Introduction: IMIDs are a cornerstone of multiple myeloma treatment and have a recently expanded role in the treatment of selected lymphomas. However, the safety of chemotherapeutic regimens containing IMIDs in patients with a history of solid organ transplantation (SOT) is uncertain. Recently, several published case reports have described SOT rejection (SOTr) among patients taking IMIDs.
Methods: To investigate a potential association between IMID exposure and SOTr, we evaluated postmarketing adverse event reports submitted to the FDA Adverse Event Reporting System (FAERS) and published in the literature. We descriptively characterized the clinical outcomes and severity of SOTr and utilized the World Health Organization-Uppsala Monitoring (WHO-UMC) scale to assess drug causality.
Results: We identified 22 cases of SOTr associated with the use of lenalidomide (n=16), pomalidomide (n=3), or thalidomide (n=3) from FAERS and the literature. After IMID initiation, the median time to onset of SOTr was 39 days (range 3-70 days) with 89% of cases occurring by 60 days. Notably, SOTr occurred within 2 weeks of lenalidomide and pomalidomide administration in 5 cases, including 2 patients with a distant history of SOT (lenalidomide, n=1; pomalidomide, n=1). The most commonly affected organs were the kidney (n=13) and heart (n=10), with 3 of these cases involving rejection of both organs. In 12 cases, rejection was confirmed with biopsy findings of acute T-cell mediated rejection. Notably, 6 of these 12 cases provided baseline biopsy findings prior to IMID initiation that indicated stable organ function and showed no signs of rejection. All cases were complicated by serious outcomes including 7 deaths described as related to graft rejection. Other serious clinical manifestations included surgical excision of the original transplanted organ (n=2), requirement of a second transplant (n=3), and dialysis (n=4), including 2 cases that required long-term renal replacement therapy.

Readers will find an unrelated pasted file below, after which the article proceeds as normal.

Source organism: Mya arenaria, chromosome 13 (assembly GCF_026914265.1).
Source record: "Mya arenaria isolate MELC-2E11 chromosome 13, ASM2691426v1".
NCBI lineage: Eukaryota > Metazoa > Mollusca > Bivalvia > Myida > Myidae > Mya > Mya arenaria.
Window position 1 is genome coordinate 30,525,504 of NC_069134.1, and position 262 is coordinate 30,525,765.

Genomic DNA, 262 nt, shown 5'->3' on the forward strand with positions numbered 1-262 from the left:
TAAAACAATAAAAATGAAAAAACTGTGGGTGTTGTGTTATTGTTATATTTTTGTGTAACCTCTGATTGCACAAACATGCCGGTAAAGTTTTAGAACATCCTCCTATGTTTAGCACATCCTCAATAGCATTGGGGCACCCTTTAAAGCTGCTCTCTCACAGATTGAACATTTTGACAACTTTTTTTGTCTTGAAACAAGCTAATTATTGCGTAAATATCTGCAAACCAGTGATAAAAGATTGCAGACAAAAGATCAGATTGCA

We determined the causality as probable (no confounding factor identified) in 6 cases and possible (confounding factor identified) in the remaining 16 cases. The most frequently reported confounding factor was concomitant change of the baseline immunosuppressive regimen with the initiation of the IMID (n=7). Notably, 5 of the 7 cases with fatal outcome had immunosuppression reduced at IMID therapy initiation, including 2 cases with a distant history of SOT and stable graft function.
Conclusion: To our knowledge, this is the largest case series describing SOTr with the IMIDs. These cases are characterized by serious events including death and reduced long-term survival of the graft. Although this analysis is limited by the quality of spontaneous adverse event reporting, the strong temporal relationship and the histologic findings of T-cell mediated rejection provide reasonable evidence of a contributory role of IMIDs to SOTr. This risk is plausible because IMIDs induce T-cell proliferation, enhance interleukin-2 and interferon-gamma production, and inhibit regulatory T-cell function. Increased surveillance for early signs of acute rejection is warranted for SOT recipients receiving IMID therapy. The US prescribing information is currently being revised to reflect the risk of SOTr across all IMIDs.
No relevant conflicts of interest to declare.
Asterisk with author names denotes non-ASH members.